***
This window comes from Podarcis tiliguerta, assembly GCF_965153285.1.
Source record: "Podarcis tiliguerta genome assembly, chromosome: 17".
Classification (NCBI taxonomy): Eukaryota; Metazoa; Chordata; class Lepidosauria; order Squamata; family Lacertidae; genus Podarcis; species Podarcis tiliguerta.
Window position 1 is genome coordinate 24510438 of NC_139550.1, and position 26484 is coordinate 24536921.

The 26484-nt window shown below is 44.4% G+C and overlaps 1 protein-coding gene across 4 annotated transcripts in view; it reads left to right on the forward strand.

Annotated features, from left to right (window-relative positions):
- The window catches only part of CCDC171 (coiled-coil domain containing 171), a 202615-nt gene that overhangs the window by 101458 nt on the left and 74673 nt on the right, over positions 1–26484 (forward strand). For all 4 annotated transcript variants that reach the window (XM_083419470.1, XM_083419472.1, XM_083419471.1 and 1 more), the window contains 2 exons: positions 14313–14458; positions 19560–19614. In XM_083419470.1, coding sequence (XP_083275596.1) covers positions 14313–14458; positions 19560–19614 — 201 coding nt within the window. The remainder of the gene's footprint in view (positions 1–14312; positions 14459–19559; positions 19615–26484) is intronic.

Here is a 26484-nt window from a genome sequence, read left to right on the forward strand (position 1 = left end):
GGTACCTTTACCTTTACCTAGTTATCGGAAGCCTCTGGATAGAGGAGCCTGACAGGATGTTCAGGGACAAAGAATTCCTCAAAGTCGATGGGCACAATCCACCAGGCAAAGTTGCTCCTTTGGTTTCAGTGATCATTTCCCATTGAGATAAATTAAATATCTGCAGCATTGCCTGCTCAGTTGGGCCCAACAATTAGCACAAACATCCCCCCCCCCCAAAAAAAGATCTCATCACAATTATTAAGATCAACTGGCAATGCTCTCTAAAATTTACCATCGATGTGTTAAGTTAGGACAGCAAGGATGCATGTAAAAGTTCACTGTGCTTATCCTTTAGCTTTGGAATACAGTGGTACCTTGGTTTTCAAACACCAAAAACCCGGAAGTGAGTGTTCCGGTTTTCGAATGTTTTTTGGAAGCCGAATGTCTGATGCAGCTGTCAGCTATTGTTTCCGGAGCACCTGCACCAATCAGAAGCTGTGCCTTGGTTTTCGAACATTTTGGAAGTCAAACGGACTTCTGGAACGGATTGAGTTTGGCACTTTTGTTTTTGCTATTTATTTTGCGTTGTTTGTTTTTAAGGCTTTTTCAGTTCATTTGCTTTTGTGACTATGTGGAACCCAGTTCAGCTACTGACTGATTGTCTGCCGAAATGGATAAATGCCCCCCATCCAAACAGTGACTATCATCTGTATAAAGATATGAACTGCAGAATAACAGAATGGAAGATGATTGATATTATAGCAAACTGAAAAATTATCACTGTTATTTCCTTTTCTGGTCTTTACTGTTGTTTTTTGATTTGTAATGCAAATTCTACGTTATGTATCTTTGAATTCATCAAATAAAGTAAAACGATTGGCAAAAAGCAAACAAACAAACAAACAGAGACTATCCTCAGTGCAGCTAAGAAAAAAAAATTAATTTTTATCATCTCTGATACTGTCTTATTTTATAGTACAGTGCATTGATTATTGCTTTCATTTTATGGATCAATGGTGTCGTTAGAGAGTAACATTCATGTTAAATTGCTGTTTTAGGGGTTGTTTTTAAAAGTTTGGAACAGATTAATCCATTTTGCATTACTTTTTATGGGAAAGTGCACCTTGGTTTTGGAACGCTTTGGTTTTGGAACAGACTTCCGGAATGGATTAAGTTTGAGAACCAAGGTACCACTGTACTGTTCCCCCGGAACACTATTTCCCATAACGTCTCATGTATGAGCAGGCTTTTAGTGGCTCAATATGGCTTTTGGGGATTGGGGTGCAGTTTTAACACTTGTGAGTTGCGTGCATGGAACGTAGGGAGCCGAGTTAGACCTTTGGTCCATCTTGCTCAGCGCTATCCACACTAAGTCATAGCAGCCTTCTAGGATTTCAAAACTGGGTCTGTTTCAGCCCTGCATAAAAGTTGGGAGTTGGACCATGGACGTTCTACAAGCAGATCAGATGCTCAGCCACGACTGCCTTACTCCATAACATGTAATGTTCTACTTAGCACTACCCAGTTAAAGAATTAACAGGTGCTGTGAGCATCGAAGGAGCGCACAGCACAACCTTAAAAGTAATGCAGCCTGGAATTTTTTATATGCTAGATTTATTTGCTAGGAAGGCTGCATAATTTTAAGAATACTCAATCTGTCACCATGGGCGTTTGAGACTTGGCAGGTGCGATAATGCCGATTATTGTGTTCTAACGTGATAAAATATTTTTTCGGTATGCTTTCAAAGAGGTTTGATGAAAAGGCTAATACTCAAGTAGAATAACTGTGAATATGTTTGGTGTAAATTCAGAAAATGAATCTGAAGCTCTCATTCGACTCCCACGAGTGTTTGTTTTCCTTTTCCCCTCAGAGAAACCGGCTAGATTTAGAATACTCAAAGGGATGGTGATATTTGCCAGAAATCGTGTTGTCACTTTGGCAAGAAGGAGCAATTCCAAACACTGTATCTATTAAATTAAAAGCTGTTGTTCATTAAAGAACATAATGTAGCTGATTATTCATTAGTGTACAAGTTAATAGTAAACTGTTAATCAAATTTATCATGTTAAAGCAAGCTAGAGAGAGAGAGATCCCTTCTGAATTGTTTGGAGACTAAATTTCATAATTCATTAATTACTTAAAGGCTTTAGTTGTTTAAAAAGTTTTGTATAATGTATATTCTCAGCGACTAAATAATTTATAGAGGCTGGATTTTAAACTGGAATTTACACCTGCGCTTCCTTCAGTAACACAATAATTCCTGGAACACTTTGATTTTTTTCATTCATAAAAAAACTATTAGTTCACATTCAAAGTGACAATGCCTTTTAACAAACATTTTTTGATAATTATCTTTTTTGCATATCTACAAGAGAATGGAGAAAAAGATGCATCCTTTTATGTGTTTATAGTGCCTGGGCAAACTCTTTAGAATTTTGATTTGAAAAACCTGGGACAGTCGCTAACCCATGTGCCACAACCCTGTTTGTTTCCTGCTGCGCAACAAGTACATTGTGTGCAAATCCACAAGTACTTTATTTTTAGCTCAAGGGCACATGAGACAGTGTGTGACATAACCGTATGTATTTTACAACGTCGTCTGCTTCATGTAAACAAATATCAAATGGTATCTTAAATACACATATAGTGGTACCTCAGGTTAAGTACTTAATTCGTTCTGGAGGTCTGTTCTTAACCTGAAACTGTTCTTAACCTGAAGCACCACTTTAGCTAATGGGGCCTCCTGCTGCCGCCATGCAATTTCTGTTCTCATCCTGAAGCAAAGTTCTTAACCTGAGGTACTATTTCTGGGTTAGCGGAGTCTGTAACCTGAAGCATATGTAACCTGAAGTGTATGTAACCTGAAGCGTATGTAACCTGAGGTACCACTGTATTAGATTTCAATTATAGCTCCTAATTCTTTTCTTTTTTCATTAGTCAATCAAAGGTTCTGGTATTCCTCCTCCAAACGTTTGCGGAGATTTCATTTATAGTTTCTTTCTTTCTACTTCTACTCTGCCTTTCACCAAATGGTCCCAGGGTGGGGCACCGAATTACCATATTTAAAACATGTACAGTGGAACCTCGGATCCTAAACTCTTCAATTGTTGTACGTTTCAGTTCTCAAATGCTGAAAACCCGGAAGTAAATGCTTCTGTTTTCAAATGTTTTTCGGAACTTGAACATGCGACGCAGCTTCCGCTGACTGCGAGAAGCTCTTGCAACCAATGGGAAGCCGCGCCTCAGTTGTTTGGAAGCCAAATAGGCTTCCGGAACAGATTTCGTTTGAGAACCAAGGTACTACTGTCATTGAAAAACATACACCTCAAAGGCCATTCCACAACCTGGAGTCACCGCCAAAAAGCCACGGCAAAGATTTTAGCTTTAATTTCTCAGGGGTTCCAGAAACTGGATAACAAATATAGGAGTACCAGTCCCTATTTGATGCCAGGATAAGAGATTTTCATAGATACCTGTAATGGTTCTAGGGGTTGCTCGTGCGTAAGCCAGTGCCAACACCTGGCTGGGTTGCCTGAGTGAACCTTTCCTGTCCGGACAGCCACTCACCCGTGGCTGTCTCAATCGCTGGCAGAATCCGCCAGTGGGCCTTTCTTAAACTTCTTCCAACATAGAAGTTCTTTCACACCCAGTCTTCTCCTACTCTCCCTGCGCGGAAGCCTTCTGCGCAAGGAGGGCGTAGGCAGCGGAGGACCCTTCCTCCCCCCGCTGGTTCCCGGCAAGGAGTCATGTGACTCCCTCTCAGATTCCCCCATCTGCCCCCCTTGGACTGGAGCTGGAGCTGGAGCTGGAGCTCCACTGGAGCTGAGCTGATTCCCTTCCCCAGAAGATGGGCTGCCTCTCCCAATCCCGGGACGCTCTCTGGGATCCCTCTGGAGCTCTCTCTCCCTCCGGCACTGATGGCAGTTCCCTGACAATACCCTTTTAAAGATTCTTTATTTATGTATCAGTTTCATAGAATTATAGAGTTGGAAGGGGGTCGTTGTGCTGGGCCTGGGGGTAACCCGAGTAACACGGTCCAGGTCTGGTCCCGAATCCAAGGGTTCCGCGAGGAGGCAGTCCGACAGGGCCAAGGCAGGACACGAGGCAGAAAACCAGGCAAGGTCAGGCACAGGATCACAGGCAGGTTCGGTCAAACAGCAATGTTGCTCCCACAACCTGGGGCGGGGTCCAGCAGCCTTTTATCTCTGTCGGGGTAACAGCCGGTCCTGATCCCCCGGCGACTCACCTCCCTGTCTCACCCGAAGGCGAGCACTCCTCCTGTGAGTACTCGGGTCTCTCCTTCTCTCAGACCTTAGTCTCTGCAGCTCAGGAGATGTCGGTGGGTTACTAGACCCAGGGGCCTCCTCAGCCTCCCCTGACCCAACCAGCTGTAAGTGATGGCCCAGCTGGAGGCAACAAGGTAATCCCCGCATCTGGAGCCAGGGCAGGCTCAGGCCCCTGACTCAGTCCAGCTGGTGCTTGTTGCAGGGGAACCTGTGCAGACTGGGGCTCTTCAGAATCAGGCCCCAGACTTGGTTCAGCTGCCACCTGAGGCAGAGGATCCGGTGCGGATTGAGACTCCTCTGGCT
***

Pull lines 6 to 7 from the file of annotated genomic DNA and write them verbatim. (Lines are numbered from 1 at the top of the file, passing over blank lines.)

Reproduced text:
Annotated features, from left to right (window-relative positions):
- The window catches only part of CCDC171 (coiled-coil domain containing 171), a 202615-nt gene that overhangs the window by 101458 nt on the left and 74673 nt on the right, over positions 1–26484 (forward strand). For all 4 annotated transcript variants that reach the window (XM_083419470.1, XM_083419472.1, XM_083419471.1 and 1 more), the window contains 2 exons: positions 14313–14458; positions 19560–19614. In XM_083419470.1, coding sequence (XP_083275596.1) covers positions 14313–14458; positions 19560–19614 — 201 coding nt within the window. The remainder of the gene's footprint in view (positions 1–14312; positions 14459–19559; positions 19615–26484) is intronic.